New turf protects players, highlights advances in engineering — By Kelsey Kukaua

The Master’s College Athletics Department launched construction on the new turf of Reese Field on Dec. 10. Its biggest concern was the safety of the programs’ players as the turf had begun to deteriorate under the scorching UV rays of the Southern California sun.

“The turf was just on the front end of a safety issue as the athletes would lose their footing and aesthetically we knew it was breaking down,” said TMC Athletic Director, Steve Waldeck.

The need for a new field arose as the quality of the aged surface began degenerating. With the imitation grass fibers unable to hold the rubber infill, this became an issue for the athletes whose cleats are meant to dig into those surfaces.

The main roles of the Athletic Department included gathering bids from different turf vendors, searching for a local contracting team and overseeing the desired outcome once production was set in motion, all within an aggressive timeline.

The previous turf addition took place nine years ago when the natural grass field was excavated of dirt, supplemented with two draining systems, and leveled with crushed rock. Because of the work done in 2006, the majority of this revival project was based on removing the broken down turf and infill, then installing the new carpet.

This first generation turf technology has drastically changed since then with the type of weave, blend and webbing options available for use.

“The first time seemed a little more systematic … this has been more of working on the areas available,” said TMC Assistant Athletic Director and men’s soccer coach, Jim Rickard, who also headed the original turf installment. He later added, “It wasn’t as smooth of a process as it was last time, but the new turf quality should wear better for longer.”

While majority of the work took place over winter break, the crew came into contact with a few minor delays. The removal company was shocked by the magnitude of the job, especially when workers had to manually remove the extra sand; the job also required more rubber supply that expected.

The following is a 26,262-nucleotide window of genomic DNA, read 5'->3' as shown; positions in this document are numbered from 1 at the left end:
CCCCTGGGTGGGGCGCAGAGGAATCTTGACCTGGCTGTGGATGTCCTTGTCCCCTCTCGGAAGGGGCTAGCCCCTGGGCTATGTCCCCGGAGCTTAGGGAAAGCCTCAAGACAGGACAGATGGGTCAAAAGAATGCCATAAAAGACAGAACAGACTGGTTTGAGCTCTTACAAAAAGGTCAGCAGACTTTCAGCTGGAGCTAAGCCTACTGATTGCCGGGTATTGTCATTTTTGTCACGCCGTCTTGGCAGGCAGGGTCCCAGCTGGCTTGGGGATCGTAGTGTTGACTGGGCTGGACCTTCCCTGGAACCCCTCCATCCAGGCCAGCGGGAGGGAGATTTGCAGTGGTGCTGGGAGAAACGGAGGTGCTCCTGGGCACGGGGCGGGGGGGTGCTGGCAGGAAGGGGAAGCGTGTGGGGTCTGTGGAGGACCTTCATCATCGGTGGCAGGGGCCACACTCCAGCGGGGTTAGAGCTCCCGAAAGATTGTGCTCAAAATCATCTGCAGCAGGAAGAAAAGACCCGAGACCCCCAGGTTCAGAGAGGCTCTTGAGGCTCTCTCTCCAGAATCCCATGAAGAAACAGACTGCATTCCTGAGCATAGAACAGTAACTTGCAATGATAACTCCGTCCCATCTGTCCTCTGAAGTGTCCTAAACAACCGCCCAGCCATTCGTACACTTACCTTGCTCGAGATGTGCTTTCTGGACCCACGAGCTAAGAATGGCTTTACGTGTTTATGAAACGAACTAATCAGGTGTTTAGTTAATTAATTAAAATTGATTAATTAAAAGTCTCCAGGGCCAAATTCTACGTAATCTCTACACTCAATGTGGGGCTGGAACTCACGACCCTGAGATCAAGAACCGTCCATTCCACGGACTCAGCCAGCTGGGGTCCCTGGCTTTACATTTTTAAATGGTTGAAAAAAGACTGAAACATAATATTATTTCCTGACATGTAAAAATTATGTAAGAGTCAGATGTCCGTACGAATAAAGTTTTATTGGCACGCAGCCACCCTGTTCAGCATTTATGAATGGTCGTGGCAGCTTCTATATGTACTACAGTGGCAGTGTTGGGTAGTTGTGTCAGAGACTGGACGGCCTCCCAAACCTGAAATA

High winds and rain set back the team at least a week. Other modifications in fencing and walkways extended the process to about nine weeks overall, ambitious for the size of this space, as the task should have taken 3-6 months.

Baseball was able to reclaim its territory in time for its Jan. 30-31 series against Biola.

“It was tough not being able to have that home field advantage on our own turf starting off season,” said sophomore pitcher, Conner Menez. “But we still did alright considering that disadvantage.”

There was also a noticeable difference in how the new turf felt for the athletes.

“I don’t slip as much as when I did with the old turf because it was almost like sliding on just the rubber, not even the carpet,” Menez said.

Along with baseball, women’s soccer kicked off its first practice on Feb. 2 while part of the turf was still being redone.

“It’s hard getting used to because of the thickness of it, which makes the speed of play a lot slower,” said sophomore forward, Stephanie Albright.

The field is still not completely finished as the crew is redoing certain sections.

“It’s a little frustrating because it’s not 100 percent done yet, But it plays nice,” Rickard said.

The Athletic Department expects the project to be fully concluded by the end of the 12-week mark, allowing enough time to even out the remaining infill.

By Kelsey Kukaua

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